Massachusetts’ Question 2: Regarding Marty Walz’s Pro-Charter Reasonings
On September 13, 2016, the Boston Globe reported on a UMass Boston debate concerning Question 2, a ballot issue that Massachusetts voters will face at the polls on November 08, 2016.
Representing the pro-charter set was former Massachusetts Representative Marty Walz (D- 8th Suffolk District), who is also senior advisor to Democrats for Education Reform in Massachusetts (DFER-MA). (For an informative, brief look at DFER, see this post by Pennsylvania teacher and blogger Peter Greene.)
In this post, I respond to particulars related to Walz’s pro-charter-expansion stance.
Walz maintains that “local control …got us into this situation,” and by “this situation,” Walz means, “thousands of students are being left behind by their school districts.”
So, according to Walz, if Massachusetts rid itself of local control, then those “thousands of left-behind students” would no longer be “left behind.”
Indeed. Without local control, those students might conveniently and completely disappear from any school roster.
Goodbye “left behind”; hello “gone.”
If Walz had her way, then there would only be individual, non-elected boards comprised of corporate and financial executives to oversee a school or a network of schools. So, if any students leave a school or network (whether encouraged to do so by that school/network or not), then the school (or network) responsibility ends there.
Massachusetts would be free to emulate Louisiana’s all-charter Recovery School District (RSD), a “portfolio” district (one where “there is no single entity responsible for all children”)– and one where assistant superintendent Dana Peterson publicly admitted that he doesn’t know how many students just disappear from those portfolio-ed, New Orleans schools.
But let us return to Walz’s sweep against local control of Massachusetts schools (meaning local control in the state as a whole). Given that America finds herself in the throes of the test-centrism worshiped by corporate education reformers, let us consider Massachusetts NAEP results for 2015:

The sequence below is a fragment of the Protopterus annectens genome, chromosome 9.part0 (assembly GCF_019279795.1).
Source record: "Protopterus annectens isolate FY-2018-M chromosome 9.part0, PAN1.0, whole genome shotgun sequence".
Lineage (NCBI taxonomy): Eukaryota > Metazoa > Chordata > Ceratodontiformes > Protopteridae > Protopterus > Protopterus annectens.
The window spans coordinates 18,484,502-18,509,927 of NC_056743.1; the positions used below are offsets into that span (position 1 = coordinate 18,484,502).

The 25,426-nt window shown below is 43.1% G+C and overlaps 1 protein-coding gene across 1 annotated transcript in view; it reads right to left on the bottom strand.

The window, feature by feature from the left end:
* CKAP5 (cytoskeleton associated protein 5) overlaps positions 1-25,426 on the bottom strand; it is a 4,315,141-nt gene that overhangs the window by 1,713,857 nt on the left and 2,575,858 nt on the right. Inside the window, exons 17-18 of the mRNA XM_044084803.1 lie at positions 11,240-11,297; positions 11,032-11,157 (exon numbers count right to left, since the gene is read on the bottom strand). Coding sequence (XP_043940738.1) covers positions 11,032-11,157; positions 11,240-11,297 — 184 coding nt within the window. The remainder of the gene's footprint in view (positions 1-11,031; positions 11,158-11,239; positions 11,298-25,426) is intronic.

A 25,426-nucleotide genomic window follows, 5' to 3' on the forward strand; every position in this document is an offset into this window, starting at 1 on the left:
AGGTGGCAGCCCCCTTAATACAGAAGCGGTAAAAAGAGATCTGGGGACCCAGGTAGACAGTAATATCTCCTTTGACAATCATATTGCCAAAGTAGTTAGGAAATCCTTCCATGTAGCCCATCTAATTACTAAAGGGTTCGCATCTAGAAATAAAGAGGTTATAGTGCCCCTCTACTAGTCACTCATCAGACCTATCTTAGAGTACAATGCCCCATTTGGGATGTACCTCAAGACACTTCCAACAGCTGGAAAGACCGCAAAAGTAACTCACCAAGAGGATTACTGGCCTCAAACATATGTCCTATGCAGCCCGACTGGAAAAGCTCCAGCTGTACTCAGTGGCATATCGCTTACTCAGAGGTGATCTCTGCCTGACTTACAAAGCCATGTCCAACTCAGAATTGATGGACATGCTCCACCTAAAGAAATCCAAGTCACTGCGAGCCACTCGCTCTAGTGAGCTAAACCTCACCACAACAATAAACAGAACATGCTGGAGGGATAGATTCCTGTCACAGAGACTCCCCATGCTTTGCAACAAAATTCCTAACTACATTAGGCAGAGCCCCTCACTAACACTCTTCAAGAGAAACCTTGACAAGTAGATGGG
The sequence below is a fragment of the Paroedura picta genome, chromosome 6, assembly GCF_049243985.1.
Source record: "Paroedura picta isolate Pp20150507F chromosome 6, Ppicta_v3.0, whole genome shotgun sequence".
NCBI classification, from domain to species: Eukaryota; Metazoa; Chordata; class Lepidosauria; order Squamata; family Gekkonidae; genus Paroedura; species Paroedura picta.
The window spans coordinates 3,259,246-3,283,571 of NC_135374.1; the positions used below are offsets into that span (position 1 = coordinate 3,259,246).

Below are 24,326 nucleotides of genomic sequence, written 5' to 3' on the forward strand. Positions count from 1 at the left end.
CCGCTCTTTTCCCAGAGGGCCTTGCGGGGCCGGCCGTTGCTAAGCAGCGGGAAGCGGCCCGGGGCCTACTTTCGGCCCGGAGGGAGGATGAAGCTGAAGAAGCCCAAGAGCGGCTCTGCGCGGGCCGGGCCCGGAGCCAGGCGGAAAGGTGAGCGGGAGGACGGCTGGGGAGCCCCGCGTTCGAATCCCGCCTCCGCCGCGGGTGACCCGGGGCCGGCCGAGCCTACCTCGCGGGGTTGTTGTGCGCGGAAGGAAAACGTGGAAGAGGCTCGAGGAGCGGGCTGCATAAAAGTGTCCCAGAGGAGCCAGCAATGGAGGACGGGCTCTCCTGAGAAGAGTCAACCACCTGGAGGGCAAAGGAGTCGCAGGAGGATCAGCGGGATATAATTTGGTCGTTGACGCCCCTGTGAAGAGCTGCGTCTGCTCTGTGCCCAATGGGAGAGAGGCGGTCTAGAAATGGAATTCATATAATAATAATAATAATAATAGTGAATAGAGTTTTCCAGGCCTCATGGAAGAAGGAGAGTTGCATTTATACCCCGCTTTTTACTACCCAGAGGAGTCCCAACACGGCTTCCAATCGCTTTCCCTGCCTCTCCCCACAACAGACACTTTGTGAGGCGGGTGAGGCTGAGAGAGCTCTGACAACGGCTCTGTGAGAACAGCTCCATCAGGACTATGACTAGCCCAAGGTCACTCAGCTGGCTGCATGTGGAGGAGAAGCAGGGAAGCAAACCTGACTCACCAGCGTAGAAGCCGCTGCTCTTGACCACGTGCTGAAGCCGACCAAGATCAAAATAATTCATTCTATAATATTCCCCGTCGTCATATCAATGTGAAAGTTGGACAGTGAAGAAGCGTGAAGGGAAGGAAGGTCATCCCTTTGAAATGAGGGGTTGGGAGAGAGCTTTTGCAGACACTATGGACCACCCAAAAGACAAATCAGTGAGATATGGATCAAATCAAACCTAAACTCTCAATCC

Overall Performance for Reading
Massachusetts outperformed all of the other states in grade 4 and tied for grade 8.
Based on average scale scores, Massachusetts was first in the nation at grade 4. At grade 8, Massachusetts tied for first in the nation with three other states. …
Students in Massachusetts outperformed students nationally on the NAEP reading tests.
The average scale score of Massachusetts grade 4 students on the reading assessment was 235, higher than the national average of 221. Eighth-grade Massachusetts students (274) also outscored their counterparts nationwide (264).
Fifty percent of Massachusetts grade 4 students and 46 percent of grade 8 students scored at or above the Proficient level. These percentages were higher than the comparable percentages of students nationally who scored at or above the Proficient level, 35 percent at grade 4 and 33 percent at grade 8. …
Overall Performance for Mathematics Massachusetts tied for first with three other states on both the grade 4 and grade 8 mathematics assessments.
Based on average scale scores, Massachusetts tied for first in the nation at both grades 4 and 8 with three other states. …
Students in Massachusetts outperformed students nationally on the NAEP mathematics tests.
The average scale score of Massachusetts grade 4 students on the mathematics assessment was 251, higher than the national average of 240. Eighth-grade Massachusetts students (297) also outscored their counterparts nationwide (281).
There is much more to the 2015 Massachusetts NAEP report. However, I think it safe to say that blaming local control of schools for any sweeping failure of Massachusetts education is nonsense.
According to the Globe, Walz continues by citing the CREDO study of charter schools, which found via matched “virtual twin” participants that Boston charter schools outperformed the Boston public schools.
It is important to note that CREDO only matches students who change from traditional public schools (TPS) to charter schools and not the other way around. Therefore, if a student leaves a charter school and returns to a TPS, that student is excluded from the CREDO study.